I cannot believe that June is almost over...although my body can! After surviving my oldest son's graduation from high school, presenting at the GLMA Summer Institute, and a whirlwind vacation in Washington D.C., I have a bad case of sore feet and bronchitis. Yep, I'm sick. The most comforting thought is that I don't have to jump out of bed and rush to school. I can just stay in my jammies, do a little reading, and sip warm tea all day. The other thing I'm doing is dreaming about my new horizons.
As you all know from my very dramatic "All good things" post, I am not going to be working in a school library this coming fall. Saying goodbye to something you love is very hard to do, but to be truthful, I am relieved. I feel as if I have had a tremendous burden lifted from my shoulders. Please don't misunderstand me, I still love the library and books and all that happens there, but I know that I am ready for a change. And change is coming!
Several of you have reached out to me by text, email, or Twitter to ask "what's next for the Happy Librarian?" And for months I've had to answer "I have no earthly idea!". But that is beginning to change. I have accepted a part time position with a college and although I cannot go into details (my own decision because I'm still being processed by Human Resources and I don't want to jinx it), I am really excited about the work I will be doing. I hope to share more of that with you in the near future.
I do want to share another aspect of my work that will be expanding. For the last 8 years or so, I have worked to coach and train school librarians and teachers on the use of technology and STEM to support curriculum. It dawned on me a while back that I should really try to expand my reach in this area. Many of my trainings have been through our local RESA, but there are countless RESAs in our state and maybe I could be of some use. I also thought about the staff trainings I've done in my own schools and have wondered if any other schools out there might be looking for someone to teach their staff. Who knows? I may be completely off base, but I've got to give it a shot. So, the other day, I whipped up a promotional flyer using my favorite tech tool (wink, wink) and sent it out via email to several local schools that do not have full-time librarians or instructional technology staff. I have no earthly idea if anyone will want to hire me for a day to do some coaching, but it is worth it to try. Here is my flyer if you are curious...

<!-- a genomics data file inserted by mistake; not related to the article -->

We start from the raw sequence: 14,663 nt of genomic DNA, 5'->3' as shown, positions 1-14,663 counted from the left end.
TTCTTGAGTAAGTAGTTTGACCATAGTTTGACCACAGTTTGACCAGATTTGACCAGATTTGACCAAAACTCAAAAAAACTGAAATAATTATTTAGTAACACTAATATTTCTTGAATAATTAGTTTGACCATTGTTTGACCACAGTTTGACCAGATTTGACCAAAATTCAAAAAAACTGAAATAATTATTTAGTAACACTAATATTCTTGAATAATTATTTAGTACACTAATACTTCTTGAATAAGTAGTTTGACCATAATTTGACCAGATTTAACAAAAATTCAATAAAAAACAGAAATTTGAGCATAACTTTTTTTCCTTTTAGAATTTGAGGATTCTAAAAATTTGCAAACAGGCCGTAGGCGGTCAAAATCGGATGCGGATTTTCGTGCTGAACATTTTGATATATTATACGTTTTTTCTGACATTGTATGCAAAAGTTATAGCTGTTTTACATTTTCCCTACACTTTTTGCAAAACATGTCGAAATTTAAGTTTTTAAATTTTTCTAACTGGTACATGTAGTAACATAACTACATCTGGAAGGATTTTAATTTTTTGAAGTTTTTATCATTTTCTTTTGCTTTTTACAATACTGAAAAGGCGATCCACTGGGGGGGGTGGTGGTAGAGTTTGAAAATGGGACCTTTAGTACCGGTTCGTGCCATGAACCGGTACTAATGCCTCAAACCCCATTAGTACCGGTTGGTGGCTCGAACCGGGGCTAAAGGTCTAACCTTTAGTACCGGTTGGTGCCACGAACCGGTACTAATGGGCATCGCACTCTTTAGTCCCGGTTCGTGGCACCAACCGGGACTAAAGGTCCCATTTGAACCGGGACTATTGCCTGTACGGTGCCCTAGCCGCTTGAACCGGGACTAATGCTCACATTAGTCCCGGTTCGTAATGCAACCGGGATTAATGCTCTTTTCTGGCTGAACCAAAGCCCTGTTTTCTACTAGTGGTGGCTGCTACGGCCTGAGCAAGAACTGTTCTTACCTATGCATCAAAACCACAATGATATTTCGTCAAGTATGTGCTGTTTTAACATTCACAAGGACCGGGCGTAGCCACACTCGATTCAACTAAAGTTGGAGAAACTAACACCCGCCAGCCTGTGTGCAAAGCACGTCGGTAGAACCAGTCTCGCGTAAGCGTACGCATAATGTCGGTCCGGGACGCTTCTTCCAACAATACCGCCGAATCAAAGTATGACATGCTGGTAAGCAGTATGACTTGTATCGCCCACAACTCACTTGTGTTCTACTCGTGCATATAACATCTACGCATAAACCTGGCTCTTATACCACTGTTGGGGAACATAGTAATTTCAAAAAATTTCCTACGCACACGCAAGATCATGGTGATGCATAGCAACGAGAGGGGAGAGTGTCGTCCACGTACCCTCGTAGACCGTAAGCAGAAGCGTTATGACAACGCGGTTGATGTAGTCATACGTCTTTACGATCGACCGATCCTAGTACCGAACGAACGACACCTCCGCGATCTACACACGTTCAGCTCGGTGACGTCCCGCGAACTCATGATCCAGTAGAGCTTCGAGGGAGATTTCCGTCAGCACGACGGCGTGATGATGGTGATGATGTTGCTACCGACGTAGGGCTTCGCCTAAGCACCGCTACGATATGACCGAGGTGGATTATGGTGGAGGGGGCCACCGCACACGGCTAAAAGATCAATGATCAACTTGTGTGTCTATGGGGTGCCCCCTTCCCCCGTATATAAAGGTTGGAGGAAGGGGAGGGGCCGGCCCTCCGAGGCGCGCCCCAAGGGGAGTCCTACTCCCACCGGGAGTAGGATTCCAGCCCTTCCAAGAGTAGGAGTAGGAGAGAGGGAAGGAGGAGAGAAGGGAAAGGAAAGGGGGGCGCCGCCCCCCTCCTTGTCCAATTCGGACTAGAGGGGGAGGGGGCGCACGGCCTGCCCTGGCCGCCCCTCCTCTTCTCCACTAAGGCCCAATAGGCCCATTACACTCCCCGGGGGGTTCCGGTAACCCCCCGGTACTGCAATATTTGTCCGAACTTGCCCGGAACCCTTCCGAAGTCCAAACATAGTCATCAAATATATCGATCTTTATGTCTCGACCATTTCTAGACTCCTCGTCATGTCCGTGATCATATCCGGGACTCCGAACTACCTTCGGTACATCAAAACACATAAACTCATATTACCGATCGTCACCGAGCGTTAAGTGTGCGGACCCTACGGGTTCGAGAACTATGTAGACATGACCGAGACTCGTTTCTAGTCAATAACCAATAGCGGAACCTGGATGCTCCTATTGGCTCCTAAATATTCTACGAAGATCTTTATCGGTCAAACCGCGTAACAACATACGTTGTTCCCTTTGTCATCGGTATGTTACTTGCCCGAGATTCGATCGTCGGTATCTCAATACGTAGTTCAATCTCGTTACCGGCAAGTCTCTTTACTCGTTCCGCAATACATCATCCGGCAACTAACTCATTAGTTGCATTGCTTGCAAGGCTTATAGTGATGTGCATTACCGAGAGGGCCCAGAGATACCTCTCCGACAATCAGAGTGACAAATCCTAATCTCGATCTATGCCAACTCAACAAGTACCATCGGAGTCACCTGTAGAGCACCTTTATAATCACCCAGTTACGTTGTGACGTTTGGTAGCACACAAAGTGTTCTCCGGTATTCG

And don't worry too much about my disappearing from the library scene. I've volunteered to host one of the #GaLibChat sessions in the coming year on Twitter. I've agreed to help draft a position statement on the dangers of leveling school libraries for the GLMA. And of course I'll still be hanging at #coffeeEDU and the #nwgams consortium with my local library peeps.
As for keeping up with me...the best place to connect online is Twitter. I'm still there. @LeighaBurnham
Or feel free to check out my updated website at www.leighaburnham.com to see what happens with my new work.
See ya around!
I'm super excited to be here at the Georgia Library Media Association's Summer Institute 2018! The first day has been full of excitement as I was honored as the recipient of the GLMA Intellectual Freedom of Information Award. What an honor. I received this award for the work I've done this year in educating my literacy committee and administration on the best practices concerning leveling and labeling of books within a library media program. Being nominated by Deana Cicero and then being selected as the recipient of the award has been such a blessing to me. And this award is heavy! It is a beautiful glass sculpture (a flame...very appropriate I think) and I think I just might have to display it on my mantel at home for a bit.